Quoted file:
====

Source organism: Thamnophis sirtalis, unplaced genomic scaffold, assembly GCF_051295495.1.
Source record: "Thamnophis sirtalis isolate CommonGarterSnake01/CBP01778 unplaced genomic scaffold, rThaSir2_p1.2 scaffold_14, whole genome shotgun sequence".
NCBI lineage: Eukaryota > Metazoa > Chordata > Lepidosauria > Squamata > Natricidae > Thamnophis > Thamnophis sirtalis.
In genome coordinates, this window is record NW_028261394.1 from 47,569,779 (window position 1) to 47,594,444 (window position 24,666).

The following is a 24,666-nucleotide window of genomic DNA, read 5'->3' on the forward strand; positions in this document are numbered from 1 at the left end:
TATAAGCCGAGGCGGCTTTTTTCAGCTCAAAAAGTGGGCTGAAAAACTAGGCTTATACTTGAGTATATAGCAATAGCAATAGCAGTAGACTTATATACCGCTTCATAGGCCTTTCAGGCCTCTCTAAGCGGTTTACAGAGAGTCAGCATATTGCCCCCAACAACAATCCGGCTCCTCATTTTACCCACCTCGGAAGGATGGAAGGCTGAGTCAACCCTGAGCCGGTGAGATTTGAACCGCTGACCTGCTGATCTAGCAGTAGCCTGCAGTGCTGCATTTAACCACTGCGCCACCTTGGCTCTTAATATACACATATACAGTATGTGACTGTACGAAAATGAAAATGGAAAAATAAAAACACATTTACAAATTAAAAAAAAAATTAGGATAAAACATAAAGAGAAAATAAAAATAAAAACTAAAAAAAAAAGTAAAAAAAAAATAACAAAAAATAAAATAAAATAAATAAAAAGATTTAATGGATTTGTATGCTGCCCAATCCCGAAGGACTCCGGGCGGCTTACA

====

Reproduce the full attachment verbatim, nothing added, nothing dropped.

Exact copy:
Source organism: Thamnophis sirtalis, unplaced genomic scaffold, assembly GCF_051295495.1.
Source record: "Thamnophis sirtalis isolate CommonGarterSnake01/CBP01778 unplaced genomic scaffold, rThaSir2_p1.2 scaffold_14, whole genome shotgun sequence".
NCBI lineage: Eukaryota > Metazoa > Chordata > Lepidosauria > Squamata > Natricidae > Thamnophis > Thamnophis sirtalis.
In genome coordinates, this window is record NW_028261394.1 from 47,569,779 (window position 1) to 47,594,444 (window position 24,666).

The following is a 24,666-nucleotide window of genomic DNA, read 5'->3' on the forward strand; positions in this document are numbered from 1 at the left end:
TATAAGCCGAGGCGGCTTTTTTCAGCTCAAAAAGTGGGCTGAAAAACTAGGCTTATACTTGAGTATATAGCAATAGCAATAGCAGTAGACTTATATACCGCTTCATAGGCCTTTCAGGCCTCTCTAAGCGGTTTACAGAGAGTCAGCATATTGCCCCCAACAACAATCCGGCTCCTCATTTTACCCACCTCGGAAGGATGGAAGGCTGAGTCAACCCTGAGCCGGTGAGATTTGAACCGCTGACCTGCTGATCTAGCAGTAGCCTGCAGTGCTGCATTTAACCACTGCGCCACCTTGGCTCTTAATATACACATATACAGTATGTGACTGTACGAAAATGAAAATGGAAAAATAAAAACACATTTACAAATTAAAAAAAAAATTAGGATAAAACATAAAGAGAAAATAAAAATAAAAACTAAAAAAAAAAGTAAAAAAAAAATAACAAAAAATAAAATAAAATAAATAAAAAGATTTAATGGATTTGTATGCTGCCCAATCCCGAAGGACTCCGGGCGGCTTACA